Hours before the Preston Center Task Force Meeting, an email was sent to the HOAs of 14 Pink Wall complexes from Hanson Walker, assistant to Logan Waller of Waller Group Homes.
FYI, pretty bad timing to send a note like this hours before a meeting many would likely be at and able to compare notes and gossip.
Those receiving the note were: 6040 Place, Diamond Head Condos, Edgemere on the Parkway, Fontainbleu, Harcourt House, Imperial House, Park Carillon, Prestwick Manor, Royal Arms, Royal Orleans, Seville House and Villa Serena.
Seems they’re on a fishing expedition to purchase Pink Wall complexes for an unnamed developer. Psychically, a few short days prior I’d written, “DON’T go Pink if you’re a developer looking for a quick buck, unless you’re moneyed enough to buy enough complexes to extinguish the deed restrictions.”
In this note, several things strike a reader.
First is that Walker’s grammar and syntax is only slightly better than a Nigerian prince needing help unlocking his fortune. “We have another offer condo complex considerably larger for $9,000,000….”
Second, the note is asking complexes how much money they want rather than putting money on the table.
Third, he continues, regardless of your “number” here’s what he’s thinking, “I can’t speak for my client but I would think they would be willing to pay $270,000-$325,000 per unit…”
Depending on the unit, this represents plain market value (or at Imperial House, below). No developer bump. That’s a no-deal deal.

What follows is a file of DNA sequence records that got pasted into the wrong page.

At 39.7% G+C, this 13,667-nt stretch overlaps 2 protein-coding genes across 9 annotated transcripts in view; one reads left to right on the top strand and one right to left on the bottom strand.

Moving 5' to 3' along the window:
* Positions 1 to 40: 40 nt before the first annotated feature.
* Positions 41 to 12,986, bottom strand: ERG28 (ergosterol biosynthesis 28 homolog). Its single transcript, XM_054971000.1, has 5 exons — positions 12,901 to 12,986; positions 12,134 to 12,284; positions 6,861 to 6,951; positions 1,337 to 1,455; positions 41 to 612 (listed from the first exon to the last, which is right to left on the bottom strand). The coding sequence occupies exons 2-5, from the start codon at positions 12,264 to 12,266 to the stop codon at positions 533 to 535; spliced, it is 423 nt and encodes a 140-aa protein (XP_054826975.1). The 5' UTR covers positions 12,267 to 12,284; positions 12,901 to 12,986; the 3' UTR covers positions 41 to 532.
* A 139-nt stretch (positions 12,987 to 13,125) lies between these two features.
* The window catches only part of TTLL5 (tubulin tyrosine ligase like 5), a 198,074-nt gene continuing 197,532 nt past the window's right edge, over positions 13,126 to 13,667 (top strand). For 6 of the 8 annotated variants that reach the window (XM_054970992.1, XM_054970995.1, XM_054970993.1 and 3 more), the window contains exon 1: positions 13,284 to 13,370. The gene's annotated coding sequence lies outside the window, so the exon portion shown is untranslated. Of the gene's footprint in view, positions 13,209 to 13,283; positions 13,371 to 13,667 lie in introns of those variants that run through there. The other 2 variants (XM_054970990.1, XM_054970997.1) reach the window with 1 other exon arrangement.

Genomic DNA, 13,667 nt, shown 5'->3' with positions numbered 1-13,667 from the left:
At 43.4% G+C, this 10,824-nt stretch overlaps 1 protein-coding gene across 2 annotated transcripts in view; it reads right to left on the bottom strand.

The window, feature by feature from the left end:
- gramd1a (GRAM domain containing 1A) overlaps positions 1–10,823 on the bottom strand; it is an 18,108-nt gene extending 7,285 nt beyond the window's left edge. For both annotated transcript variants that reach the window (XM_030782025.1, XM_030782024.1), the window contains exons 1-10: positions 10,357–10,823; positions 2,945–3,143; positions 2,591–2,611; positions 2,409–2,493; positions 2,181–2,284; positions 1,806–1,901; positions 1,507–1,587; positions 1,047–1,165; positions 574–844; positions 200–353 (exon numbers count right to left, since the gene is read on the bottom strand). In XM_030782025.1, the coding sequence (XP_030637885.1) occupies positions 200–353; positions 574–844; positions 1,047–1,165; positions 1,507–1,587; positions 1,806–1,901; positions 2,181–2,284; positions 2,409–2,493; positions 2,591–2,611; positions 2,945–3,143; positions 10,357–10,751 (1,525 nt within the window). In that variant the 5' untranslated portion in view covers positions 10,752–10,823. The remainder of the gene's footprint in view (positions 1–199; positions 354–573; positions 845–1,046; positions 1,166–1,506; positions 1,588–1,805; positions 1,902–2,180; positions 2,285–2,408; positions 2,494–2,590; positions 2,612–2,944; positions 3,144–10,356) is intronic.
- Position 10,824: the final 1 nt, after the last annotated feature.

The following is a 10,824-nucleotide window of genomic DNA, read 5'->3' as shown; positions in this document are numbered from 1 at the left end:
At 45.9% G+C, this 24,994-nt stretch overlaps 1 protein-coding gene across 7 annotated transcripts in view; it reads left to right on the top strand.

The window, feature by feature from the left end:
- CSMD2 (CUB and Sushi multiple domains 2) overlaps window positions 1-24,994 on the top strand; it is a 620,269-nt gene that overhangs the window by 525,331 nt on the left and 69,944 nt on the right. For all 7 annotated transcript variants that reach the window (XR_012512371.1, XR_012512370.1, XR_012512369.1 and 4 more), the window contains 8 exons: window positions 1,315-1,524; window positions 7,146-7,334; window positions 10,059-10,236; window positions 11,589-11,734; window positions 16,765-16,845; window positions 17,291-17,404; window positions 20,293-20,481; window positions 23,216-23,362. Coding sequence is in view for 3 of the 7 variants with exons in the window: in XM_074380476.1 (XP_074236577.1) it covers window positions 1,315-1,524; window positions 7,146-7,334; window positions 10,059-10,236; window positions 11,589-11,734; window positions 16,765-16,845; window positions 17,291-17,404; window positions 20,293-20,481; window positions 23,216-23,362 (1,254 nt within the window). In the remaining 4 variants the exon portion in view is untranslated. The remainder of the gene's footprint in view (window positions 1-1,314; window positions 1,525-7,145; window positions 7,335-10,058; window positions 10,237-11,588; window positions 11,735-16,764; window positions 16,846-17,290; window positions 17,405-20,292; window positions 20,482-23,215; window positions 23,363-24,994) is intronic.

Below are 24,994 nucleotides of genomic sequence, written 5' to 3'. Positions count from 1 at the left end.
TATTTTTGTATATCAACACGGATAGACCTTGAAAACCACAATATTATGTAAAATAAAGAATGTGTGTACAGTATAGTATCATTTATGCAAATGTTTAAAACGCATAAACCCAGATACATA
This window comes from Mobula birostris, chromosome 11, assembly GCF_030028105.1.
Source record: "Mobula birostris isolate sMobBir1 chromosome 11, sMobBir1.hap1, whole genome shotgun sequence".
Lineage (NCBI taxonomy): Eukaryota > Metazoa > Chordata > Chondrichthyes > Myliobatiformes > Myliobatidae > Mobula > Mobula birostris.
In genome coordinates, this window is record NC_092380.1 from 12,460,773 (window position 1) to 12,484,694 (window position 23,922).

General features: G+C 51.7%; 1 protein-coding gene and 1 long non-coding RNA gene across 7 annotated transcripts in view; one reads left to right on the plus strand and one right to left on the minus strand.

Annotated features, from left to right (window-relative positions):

Maybe that Nigerian prince has a better offer?
Given the deed restrictions I wrote about here, the best bet is that a developer wants to ultimately acquire 51 percent of the voting power for one of the three sub-tracts behind the Pink Wall. That way, in one swoop they can extinguish the zombie restrictions from 50 years ago that only reared their head a few months ago.
It’s funny, at the Task Force Meeting, Councilwoman Jennifer Gates posited that a developer could do just this. She also said that the City of Dallas doesn’t legally care about civil deed restrictions and would issue a permit conforming to zoning that violates the restrictions. Restrictions can only be enforced civilly through a lawsuit. What she didn’t ask was whether any Pink Wall development opponents in the room (Steve? Ashley?) would rat out any zoning-conforming but restriction-violating development.
Release the dogs of war …
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